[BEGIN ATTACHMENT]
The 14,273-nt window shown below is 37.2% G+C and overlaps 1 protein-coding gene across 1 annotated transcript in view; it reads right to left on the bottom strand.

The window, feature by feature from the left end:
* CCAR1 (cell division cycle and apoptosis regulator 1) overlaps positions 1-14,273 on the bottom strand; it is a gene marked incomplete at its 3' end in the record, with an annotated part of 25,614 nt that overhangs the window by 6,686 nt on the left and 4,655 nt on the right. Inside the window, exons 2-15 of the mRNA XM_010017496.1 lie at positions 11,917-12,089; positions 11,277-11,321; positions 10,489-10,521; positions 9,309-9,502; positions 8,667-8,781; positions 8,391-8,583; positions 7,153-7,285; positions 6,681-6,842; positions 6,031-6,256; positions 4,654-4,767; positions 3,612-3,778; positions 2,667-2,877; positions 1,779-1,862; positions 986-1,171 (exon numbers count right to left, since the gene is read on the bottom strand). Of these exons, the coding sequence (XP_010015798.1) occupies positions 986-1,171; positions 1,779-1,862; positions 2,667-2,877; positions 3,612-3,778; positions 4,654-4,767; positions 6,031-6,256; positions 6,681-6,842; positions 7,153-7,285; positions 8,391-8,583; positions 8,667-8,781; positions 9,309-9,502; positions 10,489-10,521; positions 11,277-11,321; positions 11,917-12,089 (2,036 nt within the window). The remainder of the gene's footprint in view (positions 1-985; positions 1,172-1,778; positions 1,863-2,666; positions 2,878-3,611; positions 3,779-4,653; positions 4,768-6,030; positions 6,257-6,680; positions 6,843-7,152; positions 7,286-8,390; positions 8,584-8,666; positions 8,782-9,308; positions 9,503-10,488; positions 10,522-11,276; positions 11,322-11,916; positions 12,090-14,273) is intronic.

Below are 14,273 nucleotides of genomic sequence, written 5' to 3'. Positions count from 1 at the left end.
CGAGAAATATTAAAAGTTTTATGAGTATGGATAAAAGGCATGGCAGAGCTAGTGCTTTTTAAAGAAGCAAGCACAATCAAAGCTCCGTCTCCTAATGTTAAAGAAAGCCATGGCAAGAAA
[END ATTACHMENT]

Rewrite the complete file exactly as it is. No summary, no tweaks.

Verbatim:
The 14,273-nt window shown below is 37.2% G+C and overlaps 1 protein-coding gene across 1 annotated transcript in view; it reads right to left on the bottom strand.

The window, feature by feature from the left end:
* CCAR1 (cell division cycle and apoptosis regulator 1) overlaps positions 1-14,273 on the bottom strand; it is a gene marked incomplete at its 3' end in the record, with an annotated part of 25,614 nt that overhangs the window by 6,686 nt on the left and 4,655 nt on the right. Inside the window, exons 2-15 of the mRNA XM_010017496.1 lie at positions 11,917-12,089; positions 11,277-11,321; positions 10,489-10,521; positions 9,309-9,502; positions 8,667-8,781; positions 8,391-8,583; positions 7,153-7,285; positions 6,681-6,842; positions 6,031-6,256; positions 4,654-4,767; positions 3,612-3,778; positions 2,667-2,877; positions 1,779-1,862; positions 986-1,171 (exon numbers count right to left, since the gene is read on the bottom strand). Of these exons, the coding sequence (XP_010015798.1) occupies positions 986-1,171; positions 1,779-1,862; positions 2,667-2,877; positions 3,612-3,778; positions 4,654-4,767; positions 6,031-6,256; positions 6,681-6,842; positions 7,153-7,285; positions 8,391-8,583; positions 8,667-8,781; positions 9,309-9,502; positions 10,489-10,521; positions 11,277-11,321; positions 11,917-12,089 (2,036 nt within the window). The remainder of the gene's footprint in view (positions 1-985; positions 1,172-1,778; positions 1,863-2,666; positions 2,878-3,611; positions 3,779-4,653; positions 4,768-6,030; positions 6,257-6,680; positions 6,843-7,152; positions 7,286-8,390; positions 8,584-8,666; positions 8,782-9,308; positions 9,503-10,488; positions 10,522-11,276; positions 11,322-11,916; positions 12,090-14,273) is intronic.

Below are 14,273 nucleotides of genomic sequence, written 5' to 3'. Positions count from 1 at the left end.
CGAGAAATATTAAAAGTTTTATGAGTATGGATAAAAGGCATGGCAGAGCTAGTGCTTTTTAAAGAAGCAAGCACAATCAAAGCTCCGTCTCCTAATGTTAAAGAAAGCCATGGCAAGAAA